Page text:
Photo of Senator Kushner.

State Senator

Julie Kushner

Representing Bethel, Danbury, New Fairfield

Sen. Kushner Welcomes New Laws Taking Effect Saturday, Including Pesticide Notification Law


State Senator Julie Kushner (D-Danbury) announced today that 80 new state laws will take effect this Saturday, October 1, including a new law that requires pesticide companies to provide direct notice to individual homeowners living on lakes or ponds of the date and time of any application of pesticides in the area.

"The Senate district that I represent includes Candlewood Lake, which has 64 different neighborhoods along its 60 miles of shoreline in five different towns. Every single one of those families deserves to know if there are potentially harmful chemicals being applied to the water that they swim in," Sen. Kushner said. "This was a bipartisan and unanimous vote in the Senate and I'm glad I could work with all of my colleagues to make this new notification law a public policy success."

The new law, Public Act 22-83, which Sen. Kushner voted for, now requires any pesticide or herbicide application business to notify shoreline property by telephone, mail, or by personal notice at least 24 hours before the application to soil or water.

The new law comes after some Connecticut lake shoreline property owners complained that pesticide and herbicide application companies were giving very broad ranges – sometimes as much as a range of 71 days – of notice that herbicides (including possible carcinogens) would be applied to the water that they would be swimming, boating, or fishing in.

The 80 laws taking effect on Saturday are either new laws passed in the recently concluded 2022 legislative session or are sections of new laws passed in 2021 or 2022. Regardless, they all take effect this Saturday, October 1, 2022.

Among the 80 news laws taking effect are:

  • Senate Bill 350, which creates the new legal Connecticut state holiday of "Juneteenth Independence Day" on June 19 of every year to commemorate the final emancipation of all American slaves. President Abraham Lincoln issued the Emancipation Proclamation on January 1, 1863, thereby freeing the slaves, but news of that decree was not delivered to the remote Confederate state of Texas until more than two years late by a Union general on June 19, 1865. President Biden recognized Juneteenth as a national federal holiday last year.
  • Senate Bill 334 makes commercial driver's license (CDL) exams available to inmates who are within six months of their release date.
  • House Bill 5349 requires police departments to notify a deceased person's next of kin within 24 hours after identifying that deceased person. The new law stems from two incidents in 2021 when police failed to notify two different families of the death of their family member.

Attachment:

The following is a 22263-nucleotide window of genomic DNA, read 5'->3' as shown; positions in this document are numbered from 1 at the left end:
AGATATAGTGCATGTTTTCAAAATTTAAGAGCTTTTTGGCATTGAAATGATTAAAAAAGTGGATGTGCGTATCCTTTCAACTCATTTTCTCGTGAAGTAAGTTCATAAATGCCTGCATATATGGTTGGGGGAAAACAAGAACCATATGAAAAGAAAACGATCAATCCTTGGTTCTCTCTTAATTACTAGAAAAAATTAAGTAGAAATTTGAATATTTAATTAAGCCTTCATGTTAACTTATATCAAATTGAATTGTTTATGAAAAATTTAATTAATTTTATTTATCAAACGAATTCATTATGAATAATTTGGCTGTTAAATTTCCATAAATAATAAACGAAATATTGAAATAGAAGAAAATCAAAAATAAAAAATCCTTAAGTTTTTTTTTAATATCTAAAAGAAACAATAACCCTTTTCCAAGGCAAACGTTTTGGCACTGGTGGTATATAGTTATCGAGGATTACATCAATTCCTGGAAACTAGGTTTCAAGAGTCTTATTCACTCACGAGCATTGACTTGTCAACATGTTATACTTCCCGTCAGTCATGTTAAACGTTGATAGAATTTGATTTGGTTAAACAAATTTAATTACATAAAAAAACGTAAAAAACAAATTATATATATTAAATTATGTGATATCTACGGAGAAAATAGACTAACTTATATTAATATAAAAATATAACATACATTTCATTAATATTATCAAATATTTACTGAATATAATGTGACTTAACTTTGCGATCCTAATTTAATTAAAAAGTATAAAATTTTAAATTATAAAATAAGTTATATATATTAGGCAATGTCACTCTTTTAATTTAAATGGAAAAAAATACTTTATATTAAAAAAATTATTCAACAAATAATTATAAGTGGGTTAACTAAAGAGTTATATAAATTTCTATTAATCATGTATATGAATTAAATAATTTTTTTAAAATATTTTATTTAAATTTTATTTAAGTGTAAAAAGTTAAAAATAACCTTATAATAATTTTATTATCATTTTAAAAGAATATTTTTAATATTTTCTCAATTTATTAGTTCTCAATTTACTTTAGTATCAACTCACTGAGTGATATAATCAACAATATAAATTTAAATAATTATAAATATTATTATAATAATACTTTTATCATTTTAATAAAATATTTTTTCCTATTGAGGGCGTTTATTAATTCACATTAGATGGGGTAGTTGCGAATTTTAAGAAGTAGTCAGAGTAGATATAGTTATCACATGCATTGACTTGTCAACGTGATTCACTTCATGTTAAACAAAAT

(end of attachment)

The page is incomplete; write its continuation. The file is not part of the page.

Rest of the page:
• House Bill 5170 requires adequate (which is defined) shelter for a dog if it is left outside for more than 15 minutes in extreme heat or cold, and requires dogs that are tethered to a stationary object to be provided with regular water.
  • Sections of Senate Bill 4 seek to expand the electrification of the state's motor vehicle fleet, allow condominium owners to install EV charging stations at their condos, and provide financial incentives for private-sector investments in battery-powered medium- and heavy-duty trucks.
  • Sections of Senate Bill 5 require online dating services operating in Connecticut to give their users a safety awareness notification as to whether they do or do not conduct criminal background checks on their members.
  • Sections of Senate Bill 972 provide free communications services to inmates and child detainees in juvenile detention facilities – including phone calls, video and email – as a means of hastening their rehabilitation. Connecticut had a history of charging inmates $4.87 for a 15-minute phone call, the second-highest rate in the country after Arkansas.
  • Sections of House Bill 5417 make far-reaching changes to procedures for juveniles who are arrested in Connecticut, generally requiring an arrested child to be brought before a judge within five business days after the arrest and allowing courts to order electronic monitoring if a child is charged with a second or subsequent motor vehicle or property theft offense. The bill also establishes a new penalty structure for larceny of a motor vehicle, with graduated penalties based on whether it is a first or subsequent offense, rather than based on the vehicle’s value (as under current law). The bill also creates a new felony penalty structure and higher fines for larceny of a motor vehicle.
  • Sections of House Bill 5373 now require police chiefs to notify POST (the Connecticut Police Officer Standards and Training Council) anytime an officer has used unreasonable, excessive or illegal force which resulted in someone's serious physical injury or death; intentionally harassed and threatened someone based on their class; or was terminated, resigned or retired due to previous malfeasance.
  • Sections of House Bill 5001 establish a 9-8-8 Suicide Prevention and Mental Health Crisis Lifeline, and require that phone number to be printed on all Connecticut public college and university student ID cards.
  • Sections of House Bill 6548 adjust the methods by which people are summoned for jury duty in order to ensure better gender and demographic diversity in jury pools.